The Power of Isolation (Tazria-M’tzorah, 24th April 2020) Apr 25, 2020 3:04:55 GMT
Post by Rabbi Neil on Apr 25, 2020 3:04:55 GMT
“The person who carries the tzara’at disease, his garments shall be torn, his head shall be left bare and he shall cover his upper lip and he shall call out “Unclean, unclean!” He shall be unclean as long as the disease is on him. Being unclean, he shall dwell apart; his dwelling shall be outside the camp.” (Lev. 13:45-46) These words from this week’s double Torah portion, Tazria-M’tzorah, resonate very strongly today. Clearly, Torah understood airborne contagion to ensure that the m’tzorah (often very badly translated as leper) needed to cover their mouth to protect others. Torah understood the need for isolation to avoid the spread of any form of contagion by touch. Torah focuses on the camp, how an infected individual should be removed from the camp and what steps are necessary to help them return to the camp and to mainstream society. That process of return to normalcy includes a thorough medical examination, by the way. No-one is allowed back into the camp while there is a risk that they might infect others. Since Torah’s focus is on the camp, though, and not on the person, it doesn’t ever say what one should do while isolated. This isn’t just an omission in this Torah portion, it’s elsewhere, too. For example, in Numbers 12 when Miriam is isolated due to being stricken with the same disease, Torah just says “So Miriam was shut out of the camp for seven days, so the people did not march on until Miriam was readmitted” (Nu. 12:15). But what was she, or anyone, meant to do for those seven days? Is there a process that the person should go through, or is it simply a waiting game? Torah seems to imply the latter – that they just have to wait out their contagion. From this period of isolation that we are all experiencing, however, I would like to suggest the former, and that there is a process that we need to go through during our isolation. I’m no psychologist, though, so I would very much appreciate members, especially those who work in mental health, giving feedback online to this sermon so that we can help create a larger communal response.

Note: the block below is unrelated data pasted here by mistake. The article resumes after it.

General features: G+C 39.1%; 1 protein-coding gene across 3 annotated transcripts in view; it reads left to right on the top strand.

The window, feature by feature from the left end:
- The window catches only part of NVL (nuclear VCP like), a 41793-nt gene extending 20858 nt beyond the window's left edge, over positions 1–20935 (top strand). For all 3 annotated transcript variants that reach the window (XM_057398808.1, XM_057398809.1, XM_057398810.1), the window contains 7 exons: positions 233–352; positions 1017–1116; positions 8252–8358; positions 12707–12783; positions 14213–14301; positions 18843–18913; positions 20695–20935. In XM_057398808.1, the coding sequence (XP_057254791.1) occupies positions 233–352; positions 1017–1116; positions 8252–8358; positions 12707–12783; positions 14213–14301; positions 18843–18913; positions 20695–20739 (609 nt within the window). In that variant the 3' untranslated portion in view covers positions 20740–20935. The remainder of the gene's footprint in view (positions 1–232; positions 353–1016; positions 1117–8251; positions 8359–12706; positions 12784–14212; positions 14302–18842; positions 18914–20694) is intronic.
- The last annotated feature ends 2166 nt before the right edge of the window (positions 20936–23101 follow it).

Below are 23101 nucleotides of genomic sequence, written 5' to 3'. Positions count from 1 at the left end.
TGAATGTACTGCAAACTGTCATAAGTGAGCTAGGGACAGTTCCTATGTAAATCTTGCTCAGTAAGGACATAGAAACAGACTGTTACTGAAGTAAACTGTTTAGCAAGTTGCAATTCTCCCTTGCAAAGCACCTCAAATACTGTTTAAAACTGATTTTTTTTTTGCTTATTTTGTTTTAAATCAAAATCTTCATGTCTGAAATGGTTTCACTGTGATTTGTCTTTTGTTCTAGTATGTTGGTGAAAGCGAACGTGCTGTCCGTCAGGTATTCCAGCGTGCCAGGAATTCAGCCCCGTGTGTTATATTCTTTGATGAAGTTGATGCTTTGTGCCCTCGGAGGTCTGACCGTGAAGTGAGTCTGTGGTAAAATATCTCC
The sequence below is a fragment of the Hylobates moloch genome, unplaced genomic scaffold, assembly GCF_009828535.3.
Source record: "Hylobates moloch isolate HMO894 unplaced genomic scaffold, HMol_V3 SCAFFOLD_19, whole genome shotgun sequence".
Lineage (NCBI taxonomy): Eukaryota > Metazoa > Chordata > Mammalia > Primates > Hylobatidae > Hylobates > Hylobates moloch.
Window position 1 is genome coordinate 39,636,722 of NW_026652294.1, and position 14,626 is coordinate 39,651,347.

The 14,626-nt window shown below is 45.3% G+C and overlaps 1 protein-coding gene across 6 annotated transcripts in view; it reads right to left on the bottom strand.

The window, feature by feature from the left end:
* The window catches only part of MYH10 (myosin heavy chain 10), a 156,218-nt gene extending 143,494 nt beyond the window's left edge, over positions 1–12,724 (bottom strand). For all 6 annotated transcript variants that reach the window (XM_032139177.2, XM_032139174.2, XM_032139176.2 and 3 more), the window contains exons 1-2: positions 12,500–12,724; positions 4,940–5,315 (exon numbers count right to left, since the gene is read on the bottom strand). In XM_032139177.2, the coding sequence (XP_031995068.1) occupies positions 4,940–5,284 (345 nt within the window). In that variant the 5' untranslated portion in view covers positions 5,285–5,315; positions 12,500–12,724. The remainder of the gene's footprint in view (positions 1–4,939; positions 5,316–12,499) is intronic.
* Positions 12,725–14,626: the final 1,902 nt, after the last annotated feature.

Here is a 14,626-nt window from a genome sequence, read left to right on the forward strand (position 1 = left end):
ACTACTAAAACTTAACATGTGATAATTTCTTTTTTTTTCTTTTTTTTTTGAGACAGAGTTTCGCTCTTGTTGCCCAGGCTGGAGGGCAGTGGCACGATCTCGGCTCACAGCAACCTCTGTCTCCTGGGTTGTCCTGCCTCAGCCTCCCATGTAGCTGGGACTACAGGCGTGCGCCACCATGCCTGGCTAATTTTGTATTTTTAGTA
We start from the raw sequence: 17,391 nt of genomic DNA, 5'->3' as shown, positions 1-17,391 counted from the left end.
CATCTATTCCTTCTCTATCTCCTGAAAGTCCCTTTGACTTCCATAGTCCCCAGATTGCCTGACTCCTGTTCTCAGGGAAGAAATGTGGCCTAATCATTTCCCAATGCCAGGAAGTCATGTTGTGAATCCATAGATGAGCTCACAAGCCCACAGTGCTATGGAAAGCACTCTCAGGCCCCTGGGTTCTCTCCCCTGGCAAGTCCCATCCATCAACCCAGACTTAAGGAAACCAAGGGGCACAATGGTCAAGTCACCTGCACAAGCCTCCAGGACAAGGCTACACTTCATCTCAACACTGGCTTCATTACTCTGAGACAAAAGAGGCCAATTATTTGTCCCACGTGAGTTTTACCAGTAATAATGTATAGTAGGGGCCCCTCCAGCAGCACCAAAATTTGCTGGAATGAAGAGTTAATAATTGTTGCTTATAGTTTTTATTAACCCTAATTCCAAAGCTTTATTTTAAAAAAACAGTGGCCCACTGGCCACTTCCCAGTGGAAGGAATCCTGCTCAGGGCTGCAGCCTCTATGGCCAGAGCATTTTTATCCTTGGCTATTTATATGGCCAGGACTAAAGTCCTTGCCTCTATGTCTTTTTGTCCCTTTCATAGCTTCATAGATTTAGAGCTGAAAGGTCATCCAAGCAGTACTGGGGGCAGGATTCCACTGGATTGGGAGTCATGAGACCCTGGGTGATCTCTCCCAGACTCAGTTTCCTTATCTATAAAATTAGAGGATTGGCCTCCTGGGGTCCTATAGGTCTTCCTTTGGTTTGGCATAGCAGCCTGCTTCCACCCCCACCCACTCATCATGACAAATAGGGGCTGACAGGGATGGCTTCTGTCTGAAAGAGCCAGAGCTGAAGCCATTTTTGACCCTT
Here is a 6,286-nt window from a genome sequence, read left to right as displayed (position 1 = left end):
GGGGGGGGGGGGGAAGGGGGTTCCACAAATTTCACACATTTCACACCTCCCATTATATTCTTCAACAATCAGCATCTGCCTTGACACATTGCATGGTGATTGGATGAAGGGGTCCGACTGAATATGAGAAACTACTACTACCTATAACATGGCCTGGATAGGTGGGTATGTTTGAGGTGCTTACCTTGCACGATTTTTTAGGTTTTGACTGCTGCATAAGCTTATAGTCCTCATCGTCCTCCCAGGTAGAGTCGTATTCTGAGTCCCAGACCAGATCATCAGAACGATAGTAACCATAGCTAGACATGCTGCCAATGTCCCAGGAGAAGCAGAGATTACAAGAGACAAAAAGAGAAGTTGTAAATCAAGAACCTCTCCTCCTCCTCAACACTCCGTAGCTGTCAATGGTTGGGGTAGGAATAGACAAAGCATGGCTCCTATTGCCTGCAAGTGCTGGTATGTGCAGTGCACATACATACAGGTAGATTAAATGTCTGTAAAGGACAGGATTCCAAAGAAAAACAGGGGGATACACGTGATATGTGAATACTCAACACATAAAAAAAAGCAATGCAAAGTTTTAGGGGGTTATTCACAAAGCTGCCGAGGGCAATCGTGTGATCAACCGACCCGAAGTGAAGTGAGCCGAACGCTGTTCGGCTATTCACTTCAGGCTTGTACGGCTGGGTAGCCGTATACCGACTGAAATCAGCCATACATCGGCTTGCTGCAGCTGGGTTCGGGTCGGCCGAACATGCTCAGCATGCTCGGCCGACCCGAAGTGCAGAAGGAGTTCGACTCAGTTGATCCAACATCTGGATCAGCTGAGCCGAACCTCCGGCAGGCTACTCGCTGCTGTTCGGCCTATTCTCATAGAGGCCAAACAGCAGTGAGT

It seems to me that there are three stages of isolation – shock, acceptance and return. Shock is the realization in Torah that you have tzara’at and that you need to be separated. For us, it was the realization that to stop the spread of this virus, all of us would have to be separate, whether we had it or not, for far longer than just seven days. That shock led to stores emptying and an immediate restructuring of life. Panic spread across the country, unfounded fears of rampant crime and the break-down of society developed. People started to lose their jobs and quickly struggled to get food on the table. Some people and organizations were able to adapt to the shock creatively but it quickly became clear how much that creativity was dependent on finances. Part of the shock that we experienced as our society adapted was the shock of the realization of the depth of financial inequality in this country. It was something we have all known about for a long time, but now there was a different sense. We were shocked by this country’s failings.